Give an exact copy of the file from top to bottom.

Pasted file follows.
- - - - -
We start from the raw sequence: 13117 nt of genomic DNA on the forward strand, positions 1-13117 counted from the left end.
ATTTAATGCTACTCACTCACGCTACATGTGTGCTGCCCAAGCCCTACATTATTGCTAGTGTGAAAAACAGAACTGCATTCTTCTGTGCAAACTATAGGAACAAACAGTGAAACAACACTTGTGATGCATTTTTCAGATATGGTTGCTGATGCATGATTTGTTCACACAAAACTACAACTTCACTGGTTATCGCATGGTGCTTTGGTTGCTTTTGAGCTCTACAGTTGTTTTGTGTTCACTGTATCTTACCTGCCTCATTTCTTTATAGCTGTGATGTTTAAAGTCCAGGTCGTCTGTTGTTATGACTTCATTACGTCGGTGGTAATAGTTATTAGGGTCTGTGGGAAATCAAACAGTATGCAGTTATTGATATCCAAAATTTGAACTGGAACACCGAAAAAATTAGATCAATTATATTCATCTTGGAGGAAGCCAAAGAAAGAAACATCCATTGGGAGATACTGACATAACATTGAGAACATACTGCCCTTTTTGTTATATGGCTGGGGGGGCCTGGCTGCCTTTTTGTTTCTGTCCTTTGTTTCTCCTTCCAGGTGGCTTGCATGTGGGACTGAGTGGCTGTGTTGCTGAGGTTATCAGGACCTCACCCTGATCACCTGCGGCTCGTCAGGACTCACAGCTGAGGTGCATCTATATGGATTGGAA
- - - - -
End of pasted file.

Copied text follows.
We start from the raw sequence: 13117 nt of genomic DNA on the forward strand, positions 1-13117 counted from the left end.
ATTTAATGCTACTCACTCACGCTACATGTGTGCTGCCCAAGCCCTACATTATTGCTAGTGTGAAAAACAGAACTGCATTCTTCTGTGCAAACTATAGGAACAAACAGTGAAACAACACTTGTGATGCATTTTTCAGATATGGTTGCTGATGCATGATTTGTTCACACAAAACTACAACTTCACTGGTTATCGCATGGTGCTTTGGTTGCTTTTGAGCTCTACAGTTGTTTTGTGTTCACTGTATCTTACCTGCCTCATTTCTTTATAGCTGTGATGTTTAAAGTCCAGGTCGTCTGTTGTTATGACTTCATTACGTCGGTGGTAATAGTTATTAGGGTCTGTGGGAAATCAAACAGTATGCAGTTATTGATATCCAAAATTTGAACTGGAACACCGAAAAAATTAGATCAATTATATTCATCTTGGAGGAAGCCAAAGAAAGAAACATCCATTGGGAGATACTGACATAACATTGAGAACATACTGCCCTTTTTGTTATATGGCTGGGGGGGCCTGGCTGCCTTTTTGTTTCTGTCCTTTGTTTCTCCTTCCAGGTGGCTTGCATGTGGGACTGAGTGGCTGTGTTGCTGAGGTTATCAGGACCTCACCCTGATCACCTGCGGCTCGTCAGGACTCACAGCTGAGGTGCATCTATATGGATTGGAA